Acute & Chronic Economic Considerations of COVID-19

period 2014-2016. Despite witnessing these biological events that cost other countries in terms of health and economic security, the US snubbed the red flags warning that the next epidemic would likely hit our population and economy. These epidemics were used as evidence to support numerous expert recommendations that the US must strengthen its pandemic preparedness and response activities, procedures, and tools in expectation that a reemerging or novel infectious disease would breach our borders. Admittedly, comprehensive prevention of an outbreak and its damage to a public health and the economy is unlikely, but pre-existing plans and policies to position critical infrastructure, medical R&D sectors, and economic measures to detect and respond to a looming disease threat would mitigate the damage.

Economic Triage
As we wade through the storm of COVID-19, economic triage should consider a bevy of factors that acutely impact individual and household-level economic health during the pandemic and the recovery period following its resolution. The economic health of individuals and households bear direct impacts on the economy of the nation. As gross income shrinks, so do disposable income and consumer demand. For sectors that are able to operate during the pandemic and continue to offer goods and services, the lack of spending translates into lost profits. The lack of preparation and planning for a biological event that froze many, if not most, sectors of our economy, delayed implementation of economic measures to help sustain individual and household economic security, thereby enabling spending.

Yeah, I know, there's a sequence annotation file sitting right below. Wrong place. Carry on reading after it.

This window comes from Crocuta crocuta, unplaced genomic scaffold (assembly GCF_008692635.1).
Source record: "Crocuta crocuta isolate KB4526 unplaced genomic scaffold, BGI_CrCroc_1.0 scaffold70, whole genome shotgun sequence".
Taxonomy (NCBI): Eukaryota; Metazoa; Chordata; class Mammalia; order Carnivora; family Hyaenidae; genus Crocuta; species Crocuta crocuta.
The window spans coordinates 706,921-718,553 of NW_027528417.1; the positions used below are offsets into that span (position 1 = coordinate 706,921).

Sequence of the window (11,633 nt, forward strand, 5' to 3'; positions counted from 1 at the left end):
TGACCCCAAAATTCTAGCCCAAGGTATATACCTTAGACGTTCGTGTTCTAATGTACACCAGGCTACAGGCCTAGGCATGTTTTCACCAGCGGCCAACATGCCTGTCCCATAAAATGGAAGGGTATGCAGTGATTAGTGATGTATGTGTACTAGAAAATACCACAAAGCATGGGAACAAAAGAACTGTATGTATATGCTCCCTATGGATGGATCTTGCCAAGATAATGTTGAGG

Factors Impacting the Peri-Pandemic Economy
Job and wage losses, lack of savings, and reliance on credit are among the factors that continue to erode economic security across all levels.  As workers (or their loved ones) become sick or fear sickness, receive layoff notifications, or experience reductions in wage hours, household and individual level income falls rapidly. According to the Washington Post, nearly 7 million Americans applied for unemployment last week, a record-setting figure. These job losses are likely concentrated in sectors that require consistent engagement with the public, but are not a component of critical infrastructure. Such income-at-risk workers include those in the retail and food service, entertainment (theatres, concert and sport venues, gambling casinos), airlines, hotels, tourism, and automobile industries. As necessary non-medical countermeasures like social distancing and shelter-in-place were encouraged and mandated, workers within these industries incurred income losses from shrunken or eliminated hourly wages and tips. Sudden losses of employment and hours leave many individuals